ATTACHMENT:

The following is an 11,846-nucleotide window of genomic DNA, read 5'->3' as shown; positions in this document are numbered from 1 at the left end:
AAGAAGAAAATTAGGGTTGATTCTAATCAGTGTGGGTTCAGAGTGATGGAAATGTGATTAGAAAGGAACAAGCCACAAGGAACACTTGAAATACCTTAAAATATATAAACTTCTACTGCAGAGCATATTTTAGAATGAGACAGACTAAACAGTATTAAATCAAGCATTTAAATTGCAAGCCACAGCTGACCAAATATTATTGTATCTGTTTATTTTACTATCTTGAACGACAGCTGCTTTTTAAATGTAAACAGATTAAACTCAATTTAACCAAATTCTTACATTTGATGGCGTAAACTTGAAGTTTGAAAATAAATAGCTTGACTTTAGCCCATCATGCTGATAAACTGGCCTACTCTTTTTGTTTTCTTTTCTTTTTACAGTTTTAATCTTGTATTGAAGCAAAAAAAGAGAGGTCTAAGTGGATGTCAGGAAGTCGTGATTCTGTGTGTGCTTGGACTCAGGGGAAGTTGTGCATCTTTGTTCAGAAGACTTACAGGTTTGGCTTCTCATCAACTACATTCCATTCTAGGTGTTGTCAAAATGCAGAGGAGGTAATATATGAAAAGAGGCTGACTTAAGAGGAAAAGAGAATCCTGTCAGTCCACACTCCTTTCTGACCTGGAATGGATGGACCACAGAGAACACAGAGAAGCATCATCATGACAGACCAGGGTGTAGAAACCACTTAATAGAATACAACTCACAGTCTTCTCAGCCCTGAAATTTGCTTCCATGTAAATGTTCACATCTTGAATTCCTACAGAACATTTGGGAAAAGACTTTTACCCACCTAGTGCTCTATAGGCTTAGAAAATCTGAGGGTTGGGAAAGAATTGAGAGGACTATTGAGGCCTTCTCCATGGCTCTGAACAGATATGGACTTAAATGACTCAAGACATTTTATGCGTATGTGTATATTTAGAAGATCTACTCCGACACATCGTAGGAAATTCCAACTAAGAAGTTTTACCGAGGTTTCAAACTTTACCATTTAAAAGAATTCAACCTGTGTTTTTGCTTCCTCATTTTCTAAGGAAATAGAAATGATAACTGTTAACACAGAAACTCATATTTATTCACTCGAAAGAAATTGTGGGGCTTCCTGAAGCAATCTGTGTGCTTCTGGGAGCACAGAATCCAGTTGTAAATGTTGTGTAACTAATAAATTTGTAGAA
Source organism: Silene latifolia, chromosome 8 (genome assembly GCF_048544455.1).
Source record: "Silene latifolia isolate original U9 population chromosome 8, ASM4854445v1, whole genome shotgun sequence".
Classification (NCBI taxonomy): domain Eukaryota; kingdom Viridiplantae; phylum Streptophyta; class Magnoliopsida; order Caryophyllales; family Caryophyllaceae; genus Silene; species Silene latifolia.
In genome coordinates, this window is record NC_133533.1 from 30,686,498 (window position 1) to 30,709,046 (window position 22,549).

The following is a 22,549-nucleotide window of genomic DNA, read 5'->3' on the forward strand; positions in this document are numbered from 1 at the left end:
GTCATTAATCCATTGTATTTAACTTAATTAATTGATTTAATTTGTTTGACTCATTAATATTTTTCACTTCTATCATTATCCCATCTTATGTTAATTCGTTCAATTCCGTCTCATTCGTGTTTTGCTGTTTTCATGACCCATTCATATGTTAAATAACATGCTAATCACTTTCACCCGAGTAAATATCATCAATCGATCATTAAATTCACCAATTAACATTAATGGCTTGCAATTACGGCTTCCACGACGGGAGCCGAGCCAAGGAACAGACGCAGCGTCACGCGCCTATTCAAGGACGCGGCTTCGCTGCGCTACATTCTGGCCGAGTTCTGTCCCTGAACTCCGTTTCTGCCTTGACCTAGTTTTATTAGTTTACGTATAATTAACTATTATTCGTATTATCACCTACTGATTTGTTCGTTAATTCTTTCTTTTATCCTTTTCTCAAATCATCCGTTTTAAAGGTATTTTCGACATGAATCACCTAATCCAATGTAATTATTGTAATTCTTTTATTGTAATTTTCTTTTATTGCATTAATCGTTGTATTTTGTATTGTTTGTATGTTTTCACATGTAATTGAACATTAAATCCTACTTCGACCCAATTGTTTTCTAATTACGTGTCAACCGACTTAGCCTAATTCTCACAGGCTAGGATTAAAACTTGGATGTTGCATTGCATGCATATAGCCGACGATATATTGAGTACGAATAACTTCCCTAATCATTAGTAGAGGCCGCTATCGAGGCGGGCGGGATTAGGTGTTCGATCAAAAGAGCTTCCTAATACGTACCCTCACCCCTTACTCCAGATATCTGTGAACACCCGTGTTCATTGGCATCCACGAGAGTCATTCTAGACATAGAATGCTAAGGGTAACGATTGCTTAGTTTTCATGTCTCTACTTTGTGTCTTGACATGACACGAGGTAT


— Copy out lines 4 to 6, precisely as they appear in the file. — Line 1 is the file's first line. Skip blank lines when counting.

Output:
Source record: "Silene latifolia isolate original U9 population chromosome 8, ASM4854445v1, whole genome shotgun sequence".
Classification (NCBI taxonomy): domain Eukaryota; kingdom Viridiplantae; phylum Streptophyta; class Magnoliopsida; order Caryophyllales; family Caryophyllaceae; genus Silene; species Silene latifolia.
In genome coordinates, this window is record NC_133533.1 from 30,686,498 (window position 1) to 30,709,046 (window position 22,549).